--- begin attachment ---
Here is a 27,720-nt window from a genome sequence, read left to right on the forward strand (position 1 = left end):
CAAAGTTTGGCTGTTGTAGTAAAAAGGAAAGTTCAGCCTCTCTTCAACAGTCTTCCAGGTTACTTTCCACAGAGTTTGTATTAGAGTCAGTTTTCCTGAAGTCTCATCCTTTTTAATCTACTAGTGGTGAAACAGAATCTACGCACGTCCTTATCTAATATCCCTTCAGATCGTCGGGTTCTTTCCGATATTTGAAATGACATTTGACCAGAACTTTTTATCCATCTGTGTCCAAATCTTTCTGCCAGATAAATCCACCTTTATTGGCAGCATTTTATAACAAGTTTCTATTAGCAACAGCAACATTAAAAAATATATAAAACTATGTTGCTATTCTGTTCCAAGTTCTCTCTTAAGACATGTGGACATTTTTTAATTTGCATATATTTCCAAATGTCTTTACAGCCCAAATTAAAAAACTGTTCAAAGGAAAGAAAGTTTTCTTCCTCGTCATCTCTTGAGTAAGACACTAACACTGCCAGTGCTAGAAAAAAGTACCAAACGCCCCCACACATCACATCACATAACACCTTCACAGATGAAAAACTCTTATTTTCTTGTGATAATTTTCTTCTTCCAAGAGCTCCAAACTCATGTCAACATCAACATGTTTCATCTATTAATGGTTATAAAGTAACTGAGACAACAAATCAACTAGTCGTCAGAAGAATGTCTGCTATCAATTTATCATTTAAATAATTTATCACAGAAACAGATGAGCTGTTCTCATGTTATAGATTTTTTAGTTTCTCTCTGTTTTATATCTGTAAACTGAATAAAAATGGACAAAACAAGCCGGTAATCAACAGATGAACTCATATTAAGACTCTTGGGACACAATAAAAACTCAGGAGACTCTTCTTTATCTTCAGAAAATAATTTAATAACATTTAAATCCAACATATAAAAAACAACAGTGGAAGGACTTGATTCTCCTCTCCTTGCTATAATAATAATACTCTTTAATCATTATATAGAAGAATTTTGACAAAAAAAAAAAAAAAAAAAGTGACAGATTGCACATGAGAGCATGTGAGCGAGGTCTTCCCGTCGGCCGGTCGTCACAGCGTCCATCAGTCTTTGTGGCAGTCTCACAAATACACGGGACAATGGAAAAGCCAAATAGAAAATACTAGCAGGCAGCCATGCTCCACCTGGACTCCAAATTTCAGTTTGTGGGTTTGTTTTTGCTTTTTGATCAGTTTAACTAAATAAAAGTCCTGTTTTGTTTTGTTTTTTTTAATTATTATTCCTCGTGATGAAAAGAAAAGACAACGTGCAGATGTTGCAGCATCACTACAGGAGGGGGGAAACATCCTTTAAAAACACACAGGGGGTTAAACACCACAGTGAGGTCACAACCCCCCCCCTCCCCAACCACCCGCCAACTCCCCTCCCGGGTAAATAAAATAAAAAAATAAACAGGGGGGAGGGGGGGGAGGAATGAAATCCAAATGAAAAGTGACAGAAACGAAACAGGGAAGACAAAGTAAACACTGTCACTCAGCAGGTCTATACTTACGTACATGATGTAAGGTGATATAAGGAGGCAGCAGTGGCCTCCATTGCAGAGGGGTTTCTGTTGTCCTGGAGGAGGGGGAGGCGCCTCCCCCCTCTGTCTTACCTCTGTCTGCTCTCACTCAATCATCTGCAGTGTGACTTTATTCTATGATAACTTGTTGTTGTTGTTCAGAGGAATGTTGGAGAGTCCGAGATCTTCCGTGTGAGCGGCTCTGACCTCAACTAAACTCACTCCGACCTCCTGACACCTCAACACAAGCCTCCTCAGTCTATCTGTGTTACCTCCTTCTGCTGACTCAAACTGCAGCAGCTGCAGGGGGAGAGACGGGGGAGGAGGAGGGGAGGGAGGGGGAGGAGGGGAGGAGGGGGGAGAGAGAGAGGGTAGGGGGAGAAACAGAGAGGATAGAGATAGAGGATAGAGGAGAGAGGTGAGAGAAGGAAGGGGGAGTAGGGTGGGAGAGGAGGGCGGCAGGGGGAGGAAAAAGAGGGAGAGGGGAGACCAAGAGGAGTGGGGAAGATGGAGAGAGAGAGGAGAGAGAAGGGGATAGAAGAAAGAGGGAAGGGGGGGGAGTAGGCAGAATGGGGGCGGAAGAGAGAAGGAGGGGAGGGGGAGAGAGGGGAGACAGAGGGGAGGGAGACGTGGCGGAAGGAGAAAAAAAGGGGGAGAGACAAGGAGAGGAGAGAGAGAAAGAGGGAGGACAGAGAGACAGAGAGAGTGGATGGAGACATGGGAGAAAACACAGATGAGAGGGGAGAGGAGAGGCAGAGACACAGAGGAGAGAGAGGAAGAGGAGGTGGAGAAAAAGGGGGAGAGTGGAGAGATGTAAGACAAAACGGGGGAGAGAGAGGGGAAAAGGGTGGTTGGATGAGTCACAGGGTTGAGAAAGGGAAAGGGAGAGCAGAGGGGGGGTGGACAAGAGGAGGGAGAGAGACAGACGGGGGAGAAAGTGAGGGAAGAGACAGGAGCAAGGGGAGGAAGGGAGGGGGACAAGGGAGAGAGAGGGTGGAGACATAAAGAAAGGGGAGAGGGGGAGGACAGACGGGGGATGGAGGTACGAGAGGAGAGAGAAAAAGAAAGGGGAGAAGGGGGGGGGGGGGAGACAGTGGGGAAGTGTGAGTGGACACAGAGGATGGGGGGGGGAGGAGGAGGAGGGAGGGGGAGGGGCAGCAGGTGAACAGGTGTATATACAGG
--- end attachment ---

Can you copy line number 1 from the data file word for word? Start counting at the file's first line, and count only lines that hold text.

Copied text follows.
Here is a 27,720-nt window from a genome sequence, read left to right on the forward strand (position 1 = left end):